True influence doesn’t come when it is forced on someone, when you make someone do something because you are more powerful than they are, or because you are paying them to do something. 

For example, when you tell an employee, a loved one, or even your attorney to do something for you, if the person doesn’t believe that it is the right thing to do, even if they do it, they are doing it half-heartedly—unless they are convinced, because you influenced them, that that is the right approach. That is why you want to learn how to influence. This is not because you are selfish, because if it were just for selfish reasons you could get them to do it anyway, but because you want the act to be meaningful, and to be done with a full heart.  

The same is true with Pharaoh. G-d could have forced him to allow the Jews to leave Egypt. He could also have just taken the Jews out of Egypt against Pharaoh’s will. Yet, that was not the plan. G-d wanted Pharaoh to want to let the Jews out of Egypt. This way the evilness of Pharaoh would be broken down and not come back to hunt down the Jews. This is a transformation! It is not an easy path, but a path worth taking. 

This is why there is so much advice on how to influence people and to make a change in their lives. Not because you can force them to do what you want. But because you don’t want to force anyone into doing anything. You want them to do things willingly. And happily.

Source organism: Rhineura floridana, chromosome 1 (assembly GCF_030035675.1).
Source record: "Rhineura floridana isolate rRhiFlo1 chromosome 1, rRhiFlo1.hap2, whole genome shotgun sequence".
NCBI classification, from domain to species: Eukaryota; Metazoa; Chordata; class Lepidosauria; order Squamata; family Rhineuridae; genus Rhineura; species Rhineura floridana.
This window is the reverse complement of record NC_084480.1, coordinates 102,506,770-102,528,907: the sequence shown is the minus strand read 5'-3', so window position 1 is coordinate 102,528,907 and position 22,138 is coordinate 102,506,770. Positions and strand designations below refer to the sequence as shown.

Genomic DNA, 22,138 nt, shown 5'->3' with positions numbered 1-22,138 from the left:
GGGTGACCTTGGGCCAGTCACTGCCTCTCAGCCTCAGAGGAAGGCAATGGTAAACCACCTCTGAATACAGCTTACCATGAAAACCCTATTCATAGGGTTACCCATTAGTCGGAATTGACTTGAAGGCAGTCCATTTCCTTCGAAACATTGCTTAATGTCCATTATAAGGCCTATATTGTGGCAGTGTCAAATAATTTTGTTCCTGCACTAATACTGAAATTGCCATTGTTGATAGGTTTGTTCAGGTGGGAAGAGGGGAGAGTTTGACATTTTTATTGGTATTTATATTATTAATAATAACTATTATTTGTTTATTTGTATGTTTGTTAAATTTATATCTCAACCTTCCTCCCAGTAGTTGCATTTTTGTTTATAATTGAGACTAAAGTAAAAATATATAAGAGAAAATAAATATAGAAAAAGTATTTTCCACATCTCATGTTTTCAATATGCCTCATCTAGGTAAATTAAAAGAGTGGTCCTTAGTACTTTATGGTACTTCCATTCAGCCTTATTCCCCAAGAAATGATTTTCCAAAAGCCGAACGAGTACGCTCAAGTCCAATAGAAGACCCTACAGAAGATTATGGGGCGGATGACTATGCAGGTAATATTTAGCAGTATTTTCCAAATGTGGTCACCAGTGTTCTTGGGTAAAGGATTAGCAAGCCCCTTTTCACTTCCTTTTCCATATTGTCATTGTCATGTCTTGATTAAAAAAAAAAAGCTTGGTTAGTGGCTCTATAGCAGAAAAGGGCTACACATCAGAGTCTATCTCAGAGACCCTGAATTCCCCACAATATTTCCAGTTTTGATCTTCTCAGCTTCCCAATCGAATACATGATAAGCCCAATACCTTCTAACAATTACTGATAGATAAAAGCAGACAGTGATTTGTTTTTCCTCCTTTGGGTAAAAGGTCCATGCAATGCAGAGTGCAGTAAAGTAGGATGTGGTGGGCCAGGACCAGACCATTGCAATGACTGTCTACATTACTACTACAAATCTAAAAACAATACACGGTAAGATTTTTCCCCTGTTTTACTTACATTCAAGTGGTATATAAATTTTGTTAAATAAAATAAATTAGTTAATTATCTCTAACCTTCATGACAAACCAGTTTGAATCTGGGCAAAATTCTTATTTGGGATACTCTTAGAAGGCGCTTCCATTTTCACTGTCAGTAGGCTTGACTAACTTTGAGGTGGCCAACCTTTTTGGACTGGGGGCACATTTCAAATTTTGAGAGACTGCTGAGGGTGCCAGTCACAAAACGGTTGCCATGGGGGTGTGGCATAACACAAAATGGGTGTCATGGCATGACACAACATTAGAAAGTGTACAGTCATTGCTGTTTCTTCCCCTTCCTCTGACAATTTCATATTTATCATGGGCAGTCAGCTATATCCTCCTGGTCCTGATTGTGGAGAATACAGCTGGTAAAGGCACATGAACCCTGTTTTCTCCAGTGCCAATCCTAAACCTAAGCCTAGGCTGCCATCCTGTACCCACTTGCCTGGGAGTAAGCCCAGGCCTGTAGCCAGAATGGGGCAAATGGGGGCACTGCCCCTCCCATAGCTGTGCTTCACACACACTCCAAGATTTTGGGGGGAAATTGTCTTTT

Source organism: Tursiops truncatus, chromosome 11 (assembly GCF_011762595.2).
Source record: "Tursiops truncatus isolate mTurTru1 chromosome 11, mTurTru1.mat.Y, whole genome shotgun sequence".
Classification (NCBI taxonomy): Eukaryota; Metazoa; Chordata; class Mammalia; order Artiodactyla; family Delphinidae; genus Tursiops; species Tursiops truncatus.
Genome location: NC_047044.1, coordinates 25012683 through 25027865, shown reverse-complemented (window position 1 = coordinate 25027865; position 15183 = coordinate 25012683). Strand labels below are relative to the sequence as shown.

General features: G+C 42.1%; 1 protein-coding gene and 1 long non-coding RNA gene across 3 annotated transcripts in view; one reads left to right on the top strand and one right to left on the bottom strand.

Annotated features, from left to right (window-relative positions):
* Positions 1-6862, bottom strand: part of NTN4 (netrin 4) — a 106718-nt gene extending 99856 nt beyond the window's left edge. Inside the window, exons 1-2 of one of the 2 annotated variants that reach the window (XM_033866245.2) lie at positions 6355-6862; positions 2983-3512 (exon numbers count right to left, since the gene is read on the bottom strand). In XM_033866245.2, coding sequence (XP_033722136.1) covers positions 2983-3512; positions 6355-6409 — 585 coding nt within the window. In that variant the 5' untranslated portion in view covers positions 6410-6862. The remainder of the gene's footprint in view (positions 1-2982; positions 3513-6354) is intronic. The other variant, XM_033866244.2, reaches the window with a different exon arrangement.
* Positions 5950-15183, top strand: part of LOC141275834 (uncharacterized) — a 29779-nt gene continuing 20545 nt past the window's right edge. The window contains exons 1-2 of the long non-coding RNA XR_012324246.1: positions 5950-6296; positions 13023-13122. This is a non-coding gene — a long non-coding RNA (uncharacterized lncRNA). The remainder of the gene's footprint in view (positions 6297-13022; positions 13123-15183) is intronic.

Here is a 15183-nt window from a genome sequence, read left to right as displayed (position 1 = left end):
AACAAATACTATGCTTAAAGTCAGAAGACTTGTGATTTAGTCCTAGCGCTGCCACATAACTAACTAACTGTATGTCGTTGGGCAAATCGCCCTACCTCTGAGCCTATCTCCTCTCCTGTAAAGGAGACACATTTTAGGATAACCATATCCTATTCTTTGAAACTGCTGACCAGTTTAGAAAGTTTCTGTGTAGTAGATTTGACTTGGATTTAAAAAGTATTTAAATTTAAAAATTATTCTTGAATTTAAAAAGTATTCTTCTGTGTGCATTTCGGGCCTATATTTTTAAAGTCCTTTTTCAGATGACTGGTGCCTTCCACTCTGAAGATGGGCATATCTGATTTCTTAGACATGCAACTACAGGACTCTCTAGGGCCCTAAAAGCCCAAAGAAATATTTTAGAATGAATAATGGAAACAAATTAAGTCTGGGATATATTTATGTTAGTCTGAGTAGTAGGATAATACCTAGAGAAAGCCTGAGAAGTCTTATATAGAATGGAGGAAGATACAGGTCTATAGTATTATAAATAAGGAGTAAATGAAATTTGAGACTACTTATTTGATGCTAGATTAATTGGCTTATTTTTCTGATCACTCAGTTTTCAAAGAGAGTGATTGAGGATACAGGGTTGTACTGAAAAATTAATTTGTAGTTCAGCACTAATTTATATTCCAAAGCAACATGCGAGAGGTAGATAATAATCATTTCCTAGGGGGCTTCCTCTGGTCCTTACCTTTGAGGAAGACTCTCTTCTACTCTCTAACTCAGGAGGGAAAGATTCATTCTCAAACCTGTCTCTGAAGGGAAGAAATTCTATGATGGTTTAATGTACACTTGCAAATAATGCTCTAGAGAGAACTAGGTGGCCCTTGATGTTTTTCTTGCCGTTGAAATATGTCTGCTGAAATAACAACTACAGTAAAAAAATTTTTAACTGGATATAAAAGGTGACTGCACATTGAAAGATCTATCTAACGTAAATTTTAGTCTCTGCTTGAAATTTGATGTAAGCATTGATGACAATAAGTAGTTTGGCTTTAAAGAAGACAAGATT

A Healthy Society

So here we go again—Israel has called for early elections. Not since 1988 has Israel’s government served its full term! Now that is what we call a functional government (I am being sarcastic, of course. And we thought that the U.S. government had issues!)

I get it. It is not easy to have all parties from the left to the right on the same page all the time. But to have a government fall apart time after time seems to be excessive.  
 
I am not a political pundit. I should know better and just stick to Rabbinics and not try to understand politics, let alone Israeli politics. So I will do just that and share with you an insight from this week’s Torah portion that perhaps can be enlightening for today’s politicians as well as all of us.